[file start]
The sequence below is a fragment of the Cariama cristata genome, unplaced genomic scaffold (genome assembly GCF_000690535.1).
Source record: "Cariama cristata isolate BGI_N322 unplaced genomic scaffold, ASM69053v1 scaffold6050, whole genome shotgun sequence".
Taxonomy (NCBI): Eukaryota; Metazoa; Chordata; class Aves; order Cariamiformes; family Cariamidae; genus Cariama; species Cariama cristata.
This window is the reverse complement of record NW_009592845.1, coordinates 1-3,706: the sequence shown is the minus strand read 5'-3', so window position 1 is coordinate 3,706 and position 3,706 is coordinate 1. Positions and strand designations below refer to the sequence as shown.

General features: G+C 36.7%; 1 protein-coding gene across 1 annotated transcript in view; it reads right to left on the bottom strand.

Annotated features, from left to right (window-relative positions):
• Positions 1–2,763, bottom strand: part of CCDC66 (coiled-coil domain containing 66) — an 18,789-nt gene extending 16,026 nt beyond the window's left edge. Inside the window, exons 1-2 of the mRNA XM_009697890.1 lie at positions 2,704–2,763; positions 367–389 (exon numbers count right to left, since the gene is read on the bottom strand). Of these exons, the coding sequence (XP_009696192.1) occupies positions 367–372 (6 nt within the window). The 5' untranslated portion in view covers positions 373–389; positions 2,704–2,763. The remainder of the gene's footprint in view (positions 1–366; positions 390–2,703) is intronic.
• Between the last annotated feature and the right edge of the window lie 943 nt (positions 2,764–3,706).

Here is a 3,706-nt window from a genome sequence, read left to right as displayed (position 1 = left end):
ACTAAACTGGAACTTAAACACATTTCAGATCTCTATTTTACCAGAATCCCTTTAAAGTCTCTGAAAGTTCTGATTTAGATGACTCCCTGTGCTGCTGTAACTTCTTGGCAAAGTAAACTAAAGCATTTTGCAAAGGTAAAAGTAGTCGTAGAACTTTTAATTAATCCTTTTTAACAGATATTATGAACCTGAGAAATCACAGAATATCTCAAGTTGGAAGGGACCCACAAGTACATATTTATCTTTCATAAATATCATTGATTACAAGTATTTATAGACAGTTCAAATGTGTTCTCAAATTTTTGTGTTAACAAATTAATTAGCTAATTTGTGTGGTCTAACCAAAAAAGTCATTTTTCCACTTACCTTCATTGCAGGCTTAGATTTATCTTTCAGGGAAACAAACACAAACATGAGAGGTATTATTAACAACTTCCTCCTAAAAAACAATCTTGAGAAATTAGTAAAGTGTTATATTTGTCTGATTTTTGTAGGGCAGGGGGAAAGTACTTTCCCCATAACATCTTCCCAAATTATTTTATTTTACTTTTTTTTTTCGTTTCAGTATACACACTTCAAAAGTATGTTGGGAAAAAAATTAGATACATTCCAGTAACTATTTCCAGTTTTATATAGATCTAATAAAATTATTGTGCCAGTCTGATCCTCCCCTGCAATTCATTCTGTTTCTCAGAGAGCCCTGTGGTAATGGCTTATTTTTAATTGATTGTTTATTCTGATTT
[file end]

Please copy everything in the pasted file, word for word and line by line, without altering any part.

The sequence below is a fragment of the Cariama cristata genome, unplaced genomic scaffold (genome assembly GCF_000690535.1).
Source record: "Cariama cristata isolate BGI_N322 unplaced genomic scaffold, ASM69053v1 scaffold6050, whole genome shotgun sequence".
Taxonomy (NCBI): Eukaryota; Metazoa; Chordata; class Aves; order Cariamiformes; family Cariamidae; genus Cariama; species Cariama cristata.
This window is the reverse complement of record NW_009592845.1, coordinates 1-3,706: the sequence shown is the minus strand read 5'-3', so window position 1 is coordinate 3,706 and position 3,706 is coordinate 1. Positions and strand designations below refer to the sequence as shown.

General features: G+C 36.7%; 1 protein-coding gene across 1 annotated transcript in view; it reads right to left on the bottom strand.

Annotated features, from left to right (window-relative positions):
• Positions 1–2,763, bottom strand: part of CCDC66 (coiled-coil domain containing 66) — an 18,789-nt gene extending 16,026 nt beyond the window's left edge. Inside the window, exons 1-2 of the mRNA XM_009697890.1 lie at positions 2,704–2,763; positions 367–389 (exon numbers count right to left, since the gene is read on the bottom strand). Of these exons, the coding sequence (XP_009696192.1) occupies positions 367–372 (6 nt within the window). The 5' untranslated portion in view covers positions 373–389; positions 2,704–2,763. The remainder of the gene's footprint in view (positions 1–366; positions 390–2,703) is intronic.
• Between the last annotated feature and the right edge of the window lie 943 nt (positions 2,764–3,706).

Here is a 3,706-nt window from a genome sequence, read left to right as displayed (position 1 = left end):
ACTAAACTGGAACTTAAACACATTTCAGATCTCTATTTTACCAGAATCCCTTTAAAGTCTCTGAAAGTTCTGATTTAGATGACTCCCTGTGCTGCTGTAACTTCTTGGCAAAGTAAACTAAAGCATTTTGCAAAGGTAAAAGTAGTCGTAGAACTTTTAATTAATCCTTTTTAACAGATATTATGAACCTGAGAAATCACAGAATATCTCAAGTTGGAAGGGACCCACAAGTACATATTTATCTTTCATAAATATCATTGATTACAAGTATTTATAGACAGTTCAAATGTGTTCTCAAATTTTTGTGTTAACAAATTAATTAGCTAATTTGTGTGGTCTAACCAAAAAAGTCATTTTTCCACTTACCTTCATTGCAGGCTTAGATTTATCTTTCAGGGAAACAAACACAAACATGAGAGGTATTATTAACAACTTCCTCCTAAAAAACAATCTTGAGAAATTAGTAAAGTGTTATATTTGTCTGATTTTTGTAGGGCAGGGGGAAAGTACTTTCCCCATAACATCTTCCCAAATTATTTTATTTTACTTTTTTTTTTCGTTTCAGTATACACACTTCAAAAGTATGTTGGGAAAAAAATTAGATACATTCCAGTAACTATTTCCAGTTTTATATAGATCTAATAAAATTATTGTGCCAGTCTGATCCTCCCCTGCAATTCATTCTGTTTCTCAGAGAGCCCTGTGGTAATGGCTTATTTTTAATTGATTGTTTATTCTGATTT